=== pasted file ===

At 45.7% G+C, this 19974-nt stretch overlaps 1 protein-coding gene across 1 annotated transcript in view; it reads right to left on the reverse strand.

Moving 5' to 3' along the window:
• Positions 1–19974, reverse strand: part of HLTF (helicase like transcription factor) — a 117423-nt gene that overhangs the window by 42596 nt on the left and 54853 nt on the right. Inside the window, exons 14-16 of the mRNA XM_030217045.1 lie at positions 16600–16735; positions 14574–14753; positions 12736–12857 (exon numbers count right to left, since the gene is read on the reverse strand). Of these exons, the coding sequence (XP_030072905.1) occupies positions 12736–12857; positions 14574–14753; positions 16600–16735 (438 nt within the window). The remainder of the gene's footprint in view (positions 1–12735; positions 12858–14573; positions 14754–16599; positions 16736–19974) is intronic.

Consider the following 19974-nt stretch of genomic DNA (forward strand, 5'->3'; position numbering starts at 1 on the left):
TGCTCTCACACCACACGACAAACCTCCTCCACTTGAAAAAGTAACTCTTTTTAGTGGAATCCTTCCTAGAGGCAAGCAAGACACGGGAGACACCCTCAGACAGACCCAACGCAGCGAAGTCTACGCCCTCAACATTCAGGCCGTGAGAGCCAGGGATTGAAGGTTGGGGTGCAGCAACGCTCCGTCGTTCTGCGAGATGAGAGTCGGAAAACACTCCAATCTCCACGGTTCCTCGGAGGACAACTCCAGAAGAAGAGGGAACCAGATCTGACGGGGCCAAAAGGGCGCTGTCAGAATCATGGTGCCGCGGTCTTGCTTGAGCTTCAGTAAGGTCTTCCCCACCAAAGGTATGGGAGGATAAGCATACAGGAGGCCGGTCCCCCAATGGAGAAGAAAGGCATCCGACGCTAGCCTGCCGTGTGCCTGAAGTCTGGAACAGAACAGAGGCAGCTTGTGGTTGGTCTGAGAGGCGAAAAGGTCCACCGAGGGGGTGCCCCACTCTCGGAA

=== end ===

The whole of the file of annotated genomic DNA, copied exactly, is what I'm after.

At 45.7% G+C, this 19974-nt stretch overlaps 1 protein-coding gene across 1 annotated transcript in view; it reads right to left on the reverse strand.

Moving 5' to 3' along the window:
• Positions 1–19974, reverse strand: part of HLTF (helicase like transcription factor) — a 117423-nt gene that overhangs the window by 42596 nt on the left and 54853 nt on the right. Inside the window, exons 14-16 of the mRNA XM_030217045.1 lie at positions 16600–16735; positions 14574–14753; positions 12736–12857 (exon numbers count right to left, since the gene is read on the reverse strand). Of these exons, the coding sequence (XP_030072905.1) occupies positions 12736–12857; positions 14574–14753; positions 16600–16735 (438 nt within the window). The remainder of the gene's footprint in view (positions 1–12735; positions 12858–14573; positions 14754–16599; positions 16736–19974) is intronic.

Consider the following 19974-nt stretch of genomic DNA (forward strand, 5'->3'; position numbering starts at 1 on the left):
TGCTCTCACACCACACGACAAACCTCCTCCACTTGAAAAAGTAACTCTTTTTAGTGGAATCCTTCCTAGAGGCAAGCAAGACACGGGAGACACCCTCAGACAGACCCAACGCAGCGAAGTCTACGCCCTCAACATTCAGGCCGTGAGAGCCAGGGATTGAAGGTTGGGGTGCAGCAACGCTCCGTCGTTCTGCGAGATGAGAGTCGGAAAACACTCCAATCTCCACGGTTCCTCGGAGGACAACTCCAGAAGAAGAGGGAACCAGATCTGACGGGGCCAAAAGGGCGCTGTCAGAATCATGGTGCCGCGGTCTTGCTTGAGCTTCAGTAAGGTCTTCCCCACCAAAGGTATGGGAGGATAAGCATACAGGAGGCCGGTCCCCCAATGGAGAAGAAAGGCATCCGACGCTAGCCTGCCGTGTGCCTGAAGTCTGGAACAGAACAGAGGCAGCTTGTGGTTGGTCTGAGAGGCGAAAAGGTCCACCGAGGGGGTGCCCCACTCTCGGAA